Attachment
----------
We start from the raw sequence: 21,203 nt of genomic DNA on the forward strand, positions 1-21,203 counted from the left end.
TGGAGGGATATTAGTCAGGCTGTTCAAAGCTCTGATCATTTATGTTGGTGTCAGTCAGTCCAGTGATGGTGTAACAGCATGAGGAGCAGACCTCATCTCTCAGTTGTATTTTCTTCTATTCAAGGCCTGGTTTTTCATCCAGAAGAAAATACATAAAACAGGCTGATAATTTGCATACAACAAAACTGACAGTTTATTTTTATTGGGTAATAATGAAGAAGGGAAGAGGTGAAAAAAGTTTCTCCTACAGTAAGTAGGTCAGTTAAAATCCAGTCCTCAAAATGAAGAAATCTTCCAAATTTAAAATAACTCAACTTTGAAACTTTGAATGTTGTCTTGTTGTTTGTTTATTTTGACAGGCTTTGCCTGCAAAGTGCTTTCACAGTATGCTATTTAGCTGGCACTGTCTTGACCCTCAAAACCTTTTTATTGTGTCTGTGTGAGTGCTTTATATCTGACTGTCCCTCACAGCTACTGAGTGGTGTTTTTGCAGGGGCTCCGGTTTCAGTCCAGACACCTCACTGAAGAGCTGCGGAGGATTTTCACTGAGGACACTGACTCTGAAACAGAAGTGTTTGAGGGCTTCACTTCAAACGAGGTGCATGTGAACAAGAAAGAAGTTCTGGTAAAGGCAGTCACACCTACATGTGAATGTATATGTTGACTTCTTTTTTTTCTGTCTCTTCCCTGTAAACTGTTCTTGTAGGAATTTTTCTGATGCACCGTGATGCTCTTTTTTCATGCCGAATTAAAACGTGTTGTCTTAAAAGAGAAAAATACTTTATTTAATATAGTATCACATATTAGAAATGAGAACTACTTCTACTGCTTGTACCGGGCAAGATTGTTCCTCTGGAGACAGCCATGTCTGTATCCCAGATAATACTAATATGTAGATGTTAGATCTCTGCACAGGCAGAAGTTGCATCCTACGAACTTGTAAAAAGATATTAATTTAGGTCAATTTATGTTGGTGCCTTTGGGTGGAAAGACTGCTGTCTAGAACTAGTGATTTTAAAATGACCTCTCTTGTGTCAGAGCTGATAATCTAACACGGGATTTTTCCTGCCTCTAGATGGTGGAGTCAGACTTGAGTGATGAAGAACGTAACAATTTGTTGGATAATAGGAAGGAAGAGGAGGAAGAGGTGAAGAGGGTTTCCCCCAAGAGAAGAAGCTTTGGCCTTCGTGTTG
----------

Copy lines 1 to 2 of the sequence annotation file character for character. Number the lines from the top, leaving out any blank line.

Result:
We start from the raw sequence: 21,203 nt of genomic DNA on the forward strand, positions 1-21,203 counted from the left end.
TGGAGGGATATTAGTCAGGCTGTTCAAAGCTCTGATCATTTATGTTGGTGTCAGTCAGTCCAGTGATGGTGTAACAGCATGAGGAGCAGACCTCATCTCTCAGTTGTATTTTCTTCTATTCAAGGCCTGGTTTTTCATCCAGAAGAAAATACATAAAACAGGCTGATAATTTGCATACAACAAAACTGACAGTTTATTTTTATTGGGTAATAATGAAGAAGGGAAGAGGTGAAAAAAGTTTCTCCTACAGTAAGTAGGTCAGTTAAAATCCAGTCCTCAAAATGAAGAAATCTTCCAAATTTAAAATAACTCAACTTTGAAACTTTGAATGTTGTCTTGTTGTTTGTTTATTTTGACAGGCTTTGCCTGCAAAGTGCTTTCACAGTATGCTATTTAGCTGGCACTGTCTTGACCCTCAAAACCTTTTTATTGTGTCTGTGTGAGTGCTTTATATCTGACTGTCCCTCACAGCTACTGAGTGGTGTTTTTGCAGGGGCTCCGGTTTCAGTCCAGACACCTCACTGAAGAGCTGCGGAGGATTTTCACTGAGGACACTGACTCTGAAACAGAAGTGTTTGAGGGCTTCACTTCAAACGAGGTGCATGTGAACAAGAAAGAAGTTCTGGTAAAGGCAGTCACACCTACATGTGAATGTATATGTTGACTTCTTTTTTTTCTGTCTCTTCCCTGTAAACTGTTCTTGTAGGAATTTTTCTGATGCACCGTGATGCTCTTTTTTCATGCCGAATTAAAACGTGTTGTCTTAAAAGAGAAAAATACTTTATTTAATATAGTATCACATATTAGAAATGAGAACTACTTCTACTGCTTGTACCGGGCAAGATTGTTCCTCTGGAGACAGCCATGTCTGTATCCCAGATAATACTAATATGTAGATGTTAGATCTCTGCACAGGCAGAAGTTGCATCCTACGAACTTGTAAAAAGATATTAATTTAGGTCAATTTATGTTGGTGCCTTTGGGTGGAAAGACTGCTGTCTAGAACTAGTGATTTTAAAATGACCTCTCTTGTGTCAGAGCTGATAATCTAACACGGGATTTTTCCTGCCTCTAGATGGTGGAGTCAGACTTGAGTGATGAAGAACGTAACAATTTGTTGGATAATAGGAAGGAAGAGGAGGAAGAGGTGAAGAGGGTTTCCCCCAAGAGAAGAAGCTTTGGCCTTCGTGTTG